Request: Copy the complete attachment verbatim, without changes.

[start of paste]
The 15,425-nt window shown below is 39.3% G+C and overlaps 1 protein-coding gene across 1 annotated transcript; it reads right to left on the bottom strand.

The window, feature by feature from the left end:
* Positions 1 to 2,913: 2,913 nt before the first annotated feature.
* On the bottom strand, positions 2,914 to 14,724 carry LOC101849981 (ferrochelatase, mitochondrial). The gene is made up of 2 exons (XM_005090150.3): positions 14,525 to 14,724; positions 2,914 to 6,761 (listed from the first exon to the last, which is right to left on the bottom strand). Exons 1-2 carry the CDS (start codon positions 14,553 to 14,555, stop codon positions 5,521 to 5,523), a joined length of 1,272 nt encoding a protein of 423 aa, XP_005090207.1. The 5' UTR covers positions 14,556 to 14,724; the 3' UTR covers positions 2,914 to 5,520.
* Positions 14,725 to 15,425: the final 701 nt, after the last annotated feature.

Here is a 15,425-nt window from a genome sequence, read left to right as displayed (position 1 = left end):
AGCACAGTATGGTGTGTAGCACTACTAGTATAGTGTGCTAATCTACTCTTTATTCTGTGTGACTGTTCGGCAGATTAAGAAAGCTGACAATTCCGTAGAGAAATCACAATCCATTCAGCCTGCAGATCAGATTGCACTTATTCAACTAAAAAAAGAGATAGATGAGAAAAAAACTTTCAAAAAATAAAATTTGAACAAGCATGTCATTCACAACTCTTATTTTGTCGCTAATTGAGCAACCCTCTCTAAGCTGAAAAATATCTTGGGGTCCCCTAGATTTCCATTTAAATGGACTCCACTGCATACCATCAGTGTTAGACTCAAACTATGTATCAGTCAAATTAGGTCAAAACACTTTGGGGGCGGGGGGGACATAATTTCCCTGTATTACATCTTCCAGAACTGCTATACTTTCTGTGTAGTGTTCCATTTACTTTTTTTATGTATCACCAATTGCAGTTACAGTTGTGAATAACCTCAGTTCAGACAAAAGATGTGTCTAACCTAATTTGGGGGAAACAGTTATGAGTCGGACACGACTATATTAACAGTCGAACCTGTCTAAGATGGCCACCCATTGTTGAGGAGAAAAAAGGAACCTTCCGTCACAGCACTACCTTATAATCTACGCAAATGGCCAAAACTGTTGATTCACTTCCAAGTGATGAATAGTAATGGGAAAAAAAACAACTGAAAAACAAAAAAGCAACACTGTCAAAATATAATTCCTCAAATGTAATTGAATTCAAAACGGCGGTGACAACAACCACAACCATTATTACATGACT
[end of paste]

The 15,425-nt window shown below is 39.3% G+C and overlaps 1 protein-coding gene across 1 annotated transcript; it reads right to left on the bottom strand.

The window, feature by feature from the left end:
* Positions 1 to 2,913: 2,913 nt before the first annotated feature.
* On the bottom strand, positions 2,914 to 14,724 carry LOC101849981 (ferrochelatase, mitochondrial). The gene is made up of 2 exons (XM_005090150.3): positions 14,525 to 14,724; positions 2,914 to 6,761 (listed from the first exon to the last, which is right to left on the bottom strand). Exons 1-2 carry the CDS (start codon positions 14,553 to 14,555, stop codon positions 5,521 to 5,523), a joined length of 1,272 nt encoding a protein of 423 aa, XP_005090207.1. The 5' UTR covers positions 14,556 to 14,724; the 3' UTR covers positions 2,914 to 5,520.
* Positions 14,725 to 15,425: the final 701 nt, after the last annotated feature.

Here is a 15,425-nt window from a genome sequence, read left to right as displayed (position 1 = left end):
AGCACAGTATGGTGTGTAGCACTACTAGTATAGTGTGCTAATCTACTCTTTATTCTGTGTGACTGTTCGGCAGATTAAGAAAGCTGACAATTCCGTAGAGAAATCACAATCCATTCAGCCTGCAGATCAGATTGCACTTATTCAACTAAAAAAAGAGATAGATGAGAAAAAAACTTTCAAAAAATAAAATTTGAACAAGCATGTCATTCACAACTCTTATTTTGTCGCTAATTGAGCAACCCTCTCTAAGCTGAAAAATATCTTGGGGTCCCCTAGATTTCCATTTAAATGGACTCCACTGCATACCATCAGTGTTAGACTCAAACTATGTATCAGTCAAATTAGGTCAAAACACTTTGGGGGCGGGGGGGACATAATTTCCCTGTATTACATCTTCCAGAACTGCTATACTTTCTGTGTAGTGTTCCATTTACTTTTTTTATGTATCACCAATTGCAGTTACAGTTGTGAATAACCTCAGTTCAGACAAAAGATGTGTCTAACCTAATTTGGGGGAAACAGTTATGAGTCGGACACGACTATATTAACAGTCGAACCTGTCTAAGATGGCCACCCATTGTTGAGGAGAAAAAAGGAACCTTCCGTCACAGCACTACCTTATAATCTACGCAAATGGCCAAAACTGTTGATTCACTTCCAAGTGATGAATAGTAATGGGAAAAAAAACAACTGAAAAACAAAAAAGCAACACTGTCAAAATATAATTCCTCAAATGTAATTGAATTCAAAACGGCGGTGACAACAACCACAACCATTATTACATGACT